7. As an outgrowth of the Educational Division, a Business Pens Service for the daily press of the country and the world will be established, on the lines of the Associated Press. One main purpose of this division will be to create a market for one part of the by-products of the class newspapers, consisting of general news relating to each division of commerce. As an ultimate outcome here, it is proposed to introduce a weekly report on the state of trade and industry, to consist of contributions from the class journals representing the various divisions of commerce.  

8. As soon as the Educational Division and the Business News Service are in the hands of competent managers, I would begin organizing the news of New York’s municipal system. Just two things require my further personal touch, namely, the full development of the literature of Politics and the systematic reporting of municipal news. The report on the Present Position of New York’s Municipal Government would be used for introducing the new centre to this field. With this literature distributed judiciously, I would proceed to make demands on the city’s general accounting centre, the Department of Finance, for information, each item at the outset to involve an important development in statistical accounting. For example, our first request would be for a report on the city’s miscellaneous revenues, which are not now so much as audited by the Finance Department, yet they are increasing rapidly and now amount to a good many million dollars annually. The Comptroller could not do other than fall in with our demands, and so be led into direct cooperation with the News Office. The vantage ground would be with us, since we have mastered the procedure and know the end. By this means the News Office will pass into organic relations with the Finance Department. We would bring up with a full report on the Evolution of the City Government of New York, thus resulting in an epoch-making political document. 

9. With the working relation with the Finance Department established in a practical way, we would proceed to issue a daily bulletin giving the transactions of the Finance Department for the twenty-four hours, consisting of all claims filed and the completed audits. At the same time we would clear each day, by mail and telephone, all contract or opportunity news of the municipality. About a thousand contractors are constantly doing business with the city. The stream of contract news should be sold through the F. W. Dodge Company. This double step will for the first time open up real publicity for the municipal affairs of New York. Each item, when registered, which promises news of general interest, would be followed up and reported in all essential details. A monopoly of municipal news would result.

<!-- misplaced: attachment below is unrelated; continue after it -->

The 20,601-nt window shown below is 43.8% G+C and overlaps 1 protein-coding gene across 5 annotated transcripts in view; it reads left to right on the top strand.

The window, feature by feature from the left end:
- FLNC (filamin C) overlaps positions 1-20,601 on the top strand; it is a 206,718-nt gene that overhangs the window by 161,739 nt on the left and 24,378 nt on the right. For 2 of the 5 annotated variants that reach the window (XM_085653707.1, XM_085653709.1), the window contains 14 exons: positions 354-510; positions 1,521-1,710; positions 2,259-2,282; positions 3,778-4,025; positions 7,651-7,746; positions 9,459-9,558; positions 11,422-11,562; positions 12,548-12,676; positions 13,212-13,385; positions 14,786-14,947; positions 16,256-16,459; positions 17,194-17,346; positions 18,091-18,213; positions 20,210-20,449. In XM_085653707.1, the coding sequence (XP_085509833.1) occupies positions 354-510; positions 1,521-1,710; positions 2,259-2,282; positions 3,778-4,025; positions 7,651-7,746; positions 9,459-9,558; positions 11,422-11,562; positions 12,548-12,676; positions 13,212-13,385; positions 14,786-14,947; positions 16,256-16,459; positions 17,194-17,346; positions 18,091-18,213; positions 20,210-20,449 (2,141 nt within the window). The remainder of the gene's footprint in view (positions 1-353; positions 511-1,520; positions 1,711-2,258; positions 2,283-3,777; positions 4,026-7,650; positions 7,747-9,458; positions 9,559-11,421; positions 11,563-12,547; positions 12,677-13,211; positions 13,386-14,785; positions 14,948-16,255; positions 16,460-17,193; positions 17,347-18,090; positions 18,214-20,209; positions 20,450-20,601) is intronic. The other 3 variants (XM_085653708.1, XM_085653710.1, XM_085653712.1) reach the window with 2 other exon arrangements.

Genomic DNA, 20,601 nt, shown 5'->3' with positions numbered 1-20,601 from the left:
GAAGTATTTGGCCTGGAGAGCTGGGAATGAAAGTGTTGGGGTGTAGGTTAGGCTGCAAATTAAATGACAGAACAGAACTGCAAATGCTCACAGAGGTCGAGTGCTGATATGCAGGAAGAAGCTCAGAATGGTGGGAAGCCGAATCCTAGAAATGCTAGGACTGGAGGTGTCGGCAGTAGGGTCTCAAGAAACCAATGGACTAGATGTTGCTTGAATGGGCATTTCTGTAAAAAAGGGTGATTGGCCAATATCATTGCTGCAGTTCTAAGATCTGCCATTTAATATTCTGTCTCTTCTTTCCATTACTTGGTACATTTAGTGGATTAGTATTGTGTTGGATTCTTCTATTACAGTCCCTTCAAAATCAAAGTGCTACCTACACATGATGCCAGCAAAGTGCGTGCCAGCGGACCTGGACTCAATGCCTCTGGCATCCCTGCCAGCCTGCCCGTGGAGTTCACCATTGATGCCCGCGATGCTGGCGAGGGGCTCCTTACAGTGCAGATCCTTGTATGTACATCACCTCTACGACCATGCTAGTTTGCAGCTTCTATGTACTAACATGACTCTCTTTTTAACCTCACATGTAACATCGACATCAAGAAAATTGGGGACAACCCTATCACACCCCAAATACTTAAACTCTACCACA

10. Following upon the mastery of the opportunity news in the local municipal system, together with all news of the same order in the metropolis, we would proceed to clear the contract or construction news for all divisions of the recognized governments, national, state, and municipal, and for the entire country, the Dodge Company to be selling agent for the whole field. In addition, all general news in the building and construction line should come to be cleared by the Dodge Company. 

11.  A universal or central information bureau for the metropolis can be announced at the time of issuing the daily bulletin giving the transactions of the Department of Finance. The conditions are ripe for a telephonic news centre, through which all parts of the local information system can be called up, and each made to contribute its quota of fact for the guidance of the business public and the people generally. With the list of local news offices perfected, and a business relation established with each, the General News Office will be able to advertise all inquiry centres in the system through a single outgiving. A trading relation with the New York Telephone Company is proposed, which will permit all pay stations in Greater New York to give the News Office wire to any one in need of information, the fee, by special arrangement with the telephone people, to be paid to the station operator. Touching the development of revenue for the telephonic news centre, S. S. Pratt, editor of the Wall Street Journal, has been saying to me that very many individuals and trading concerns will gladly pay a reasonable fee for the right to call up the centre for miscellaneous or routine information. A news stamp could be introduced for attaching to letters of inquiry.